See all our coverage on anti-choice efforts to pass egg-as-person (“personhood”) laws here.
See all our coverage of Mississippi Initiative (Prop) 26 here.
The 2011 Mississippi ballot Initiative 26 on Personhood and Initiative 27 on Voter ID exclusions may be one of the most important opportunities on the ground for the Pro-Choice and Reproductive Justice movements to work together. In Mississippi, we are witnessing the intersection of race and gender politics in a campaign in which African American voters are probably the most critical constituents when they go to the polls on November 8. It’s a case study on Roe v. Wade intersecting with the Voting Rights Act and the 19th Amendment granting women the right to vote.
For the reproductive justice movement, this is an example of theory meeting practice in which we have an opportunity to link our human rights struggles in a statewide campaign. The best spokespeople are readily talking about both ballot initiatives consistently by bringing together women, families, race, and poverty. By co-joining race (Voter ID-27) with gender (Personhood-26), we have an excellent opportunity to experience an example of intersectionality in practice in an electoral campaign in which black women may be the very voters we need to move the needle against our opponents’ long-term manipulation of the African American electorate.
We have to strengthen the common ground between the reproductive justice and pro-choice movements based on linking human rights issues together. Reproductive justice is our best opportunity to join middle-class women with poor women so that we can win for all women.
I believe we have a strong chance of winning in Mississippi because I trust that African American people, especially black women, will do the right thing and vote against these initiatives if they are given the opportunity to vote, the motivation to vote, and the right information with which to vote. In Mississippi, with its troublesome history of denying black people the right to vote, disenfranchisement through voter ID is a very important issue that will bring them to the polls. Our task is to convince them to also vote against the personhood initiative.
We’re at a great time because the media outlets want to talk about this. We don’t lack an audience. What we lack is a unified message that is intersectional, credible and legitimate and that includes everyone’s concerns. We have to make parallels between race and gender so that people easily understand that we take their human rights seriously.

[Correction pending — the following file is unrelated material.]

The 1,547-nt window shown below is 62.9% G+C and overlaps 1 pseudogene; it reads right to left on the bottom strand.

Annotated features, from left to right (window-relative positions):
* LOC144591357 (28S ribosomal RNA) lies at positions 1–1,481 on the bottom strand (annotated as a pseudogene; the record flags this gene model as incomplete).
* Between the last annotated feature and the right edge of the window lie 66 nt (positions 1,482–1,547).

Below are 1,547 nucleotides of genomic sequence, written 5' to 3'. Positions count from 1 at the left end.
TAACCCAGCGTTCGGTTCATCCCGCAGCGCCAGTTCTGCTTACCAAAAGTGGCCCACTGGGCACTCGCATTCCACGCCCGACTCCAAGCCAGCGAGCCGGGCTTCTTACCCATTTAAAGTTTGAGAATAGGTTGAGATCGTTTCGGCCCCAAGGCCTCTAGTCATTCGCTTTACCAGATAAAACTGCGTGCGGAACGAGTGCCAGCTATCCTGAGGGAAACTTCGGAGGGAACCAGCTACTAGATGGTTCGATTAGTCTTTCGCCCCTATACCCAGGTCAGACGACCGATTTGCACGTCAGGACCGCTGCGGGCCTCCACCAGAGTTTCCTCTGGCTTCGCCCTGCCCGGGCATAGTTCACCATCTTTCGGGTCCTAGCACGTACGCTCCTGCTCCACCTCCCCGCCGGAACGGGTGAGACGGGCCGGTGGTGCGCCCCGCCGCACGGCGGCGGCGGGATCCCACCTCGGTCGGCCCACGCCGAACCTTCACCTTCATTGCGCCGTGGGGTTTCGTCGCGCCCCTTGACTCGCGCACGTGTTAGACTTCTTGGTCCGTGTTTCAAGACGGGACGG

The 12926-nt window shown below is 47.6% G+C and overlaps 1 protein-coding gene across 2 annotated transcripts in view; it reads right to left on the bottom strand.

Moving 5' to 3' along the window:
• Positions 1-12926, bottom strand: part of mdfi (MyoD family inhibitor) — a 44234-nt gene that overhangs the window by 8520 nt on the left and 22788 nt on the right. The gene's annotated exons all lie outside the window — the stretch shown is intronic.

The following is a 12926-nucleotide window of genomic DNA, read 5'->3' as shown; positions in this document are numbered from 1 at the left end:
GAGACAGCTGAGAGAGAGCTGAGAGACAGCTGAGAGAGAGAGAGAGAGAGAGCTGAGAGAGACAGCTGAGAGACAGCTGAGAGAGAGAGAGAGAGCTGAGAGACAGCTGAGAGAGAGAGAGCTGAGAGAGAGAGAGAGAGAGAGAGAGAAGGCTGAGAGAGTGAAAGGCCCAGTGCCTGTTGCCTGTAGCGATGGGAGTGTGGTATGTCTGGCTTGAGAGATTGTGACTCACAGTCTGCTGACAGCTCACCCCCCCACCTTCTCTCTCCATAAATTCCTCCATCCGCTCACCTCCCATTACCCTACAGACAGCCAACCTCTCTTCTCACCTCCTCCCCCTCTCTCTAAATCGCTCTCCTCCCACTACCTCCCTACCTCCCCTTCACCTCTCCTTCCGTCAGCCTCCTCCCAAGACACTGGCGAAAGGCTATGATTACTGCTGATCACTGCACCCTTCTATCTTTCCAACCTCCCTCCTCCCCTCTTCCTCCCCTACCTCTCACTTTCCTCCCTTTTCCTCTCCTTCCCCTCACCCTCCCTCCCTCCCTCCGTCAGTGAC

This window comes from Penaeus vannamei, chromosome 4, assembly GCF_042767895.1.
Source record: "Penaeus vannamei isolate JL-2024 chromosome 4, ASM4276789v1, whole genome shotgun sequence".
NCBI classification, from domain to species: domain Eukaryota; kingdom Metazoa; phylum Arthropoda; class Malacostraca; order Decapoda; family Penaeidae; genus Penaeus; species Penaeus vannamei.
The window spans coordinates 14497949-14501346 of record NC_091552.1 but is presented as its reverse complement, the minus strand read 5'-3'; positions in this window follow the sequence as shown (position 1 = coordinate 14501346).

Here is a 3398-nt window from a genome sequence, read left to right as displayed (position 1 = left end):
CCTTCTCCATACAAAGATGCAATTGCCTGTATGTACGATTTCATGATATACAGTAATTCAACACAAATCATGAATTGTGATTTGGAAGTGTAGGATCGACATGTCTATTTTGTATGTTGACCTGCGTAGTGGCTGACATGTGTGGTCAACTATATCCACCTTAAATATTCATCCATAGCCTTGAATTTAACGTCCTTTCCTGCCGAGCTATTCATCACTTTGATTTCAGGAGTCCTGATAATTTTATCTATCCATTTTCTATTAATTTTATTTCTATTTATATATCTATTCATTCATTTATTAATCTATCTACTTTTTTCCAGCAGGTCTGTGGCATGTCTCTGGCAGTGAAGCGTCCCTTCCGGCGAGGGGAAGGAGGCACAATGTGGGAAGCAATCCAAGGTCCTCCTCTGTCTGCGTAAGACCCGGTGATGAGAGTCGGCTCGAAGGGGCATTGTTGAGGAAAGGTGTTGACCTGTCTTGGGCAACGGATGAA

African Americans are the largest bloc of Democratic voters in the state, far outnumbering pro-choice voters in the Republican Party. Nationally, African Americans are consistently pro-choice and outpace every other racial group in research polls. In addition, it’s easier to vote “no” on two co-joined initiatives that are so vague and lead to disastrous and unknown consequences.
While racial indifference might fly below the radar in another state, Mississippi is more than one-third African American, the highest concentration of black people in the country. The majority of white voters in Mississippi are Republican. The majority of Democratic voters are African Americans who should not be taken for granted or for fools. Both ballot initiatives violate basic human rights. The implications of ignoring the twinned priorities of the African American community are enormous.
In Mississippi, voters are asked by our mutual opponents to vote yes to support a deeply flawed, unconstitutional ballot initiative declaring the fertilized egg as a person from the moment of conception. This creates dangerous unintended consequences for women, doctors, families, and communities. Such government intrusion is bad for our health decisions, bad decision-making by the government that should create jobs, and not in line with our values. When the government goes too far, anti-abortion bans cause it to lack compassion for rape and incest victims and women needing life-saving medical treatments that doctors may be forced to deny to save a fertilized egg. It will force young girls to have kids, and outlaw basic services like birth control pills or emergency contraception.
Personhood efforts actually attempt to trump women’s biology—the vast majority of “fertilized eggs” are lost through menstruation or absorbed into the woman’s body so that only a tiny fraction go on to become pregnancies. Ironically, it will also prevent women who want to become pregnant from using in-vitro fertilization.
Similarly, consequences for Voter ID are grim. If people are kept from voting—because of the lack of government ID or missing birth certificates—then Mississippi returns to the 1960s when voter denials based on race and gender were common and mocked our democracy. In the future, our movements will face an even more Republicanized state legislature, guaranteeing that women’s and civil rights will be violated.
What can we do to make our collective effort stronger now?
In message trainings, experts say to start with where the audience is, and then move them to where we want them to be. If campaigns are about communications, then our messages must link the racial and gender politics of Mississippi.
As said in the New York Times on October 25, anti-choice sentiments cross party and racial lines. As an activist who has worked more than 35 years in this movement, I don’t assume that when African Americans say they are “pro-life” that they mean implacable opposition to abortion. In fact, there are many circumstances, including saving a woman’s life, helping victims of rape or incest, or reducing the number of kids raising kids, that are strong values in the African American community that convince them to be both pro-choice and pro-life. They have complicated positive and negative feelings about abortion like most people.
However, when it comes to passing laws controlling other people’s bodies and choices, the needle strongly moves to our side because African Americans have an atavistic rejection of anything resembling enslavement. We know that story very well.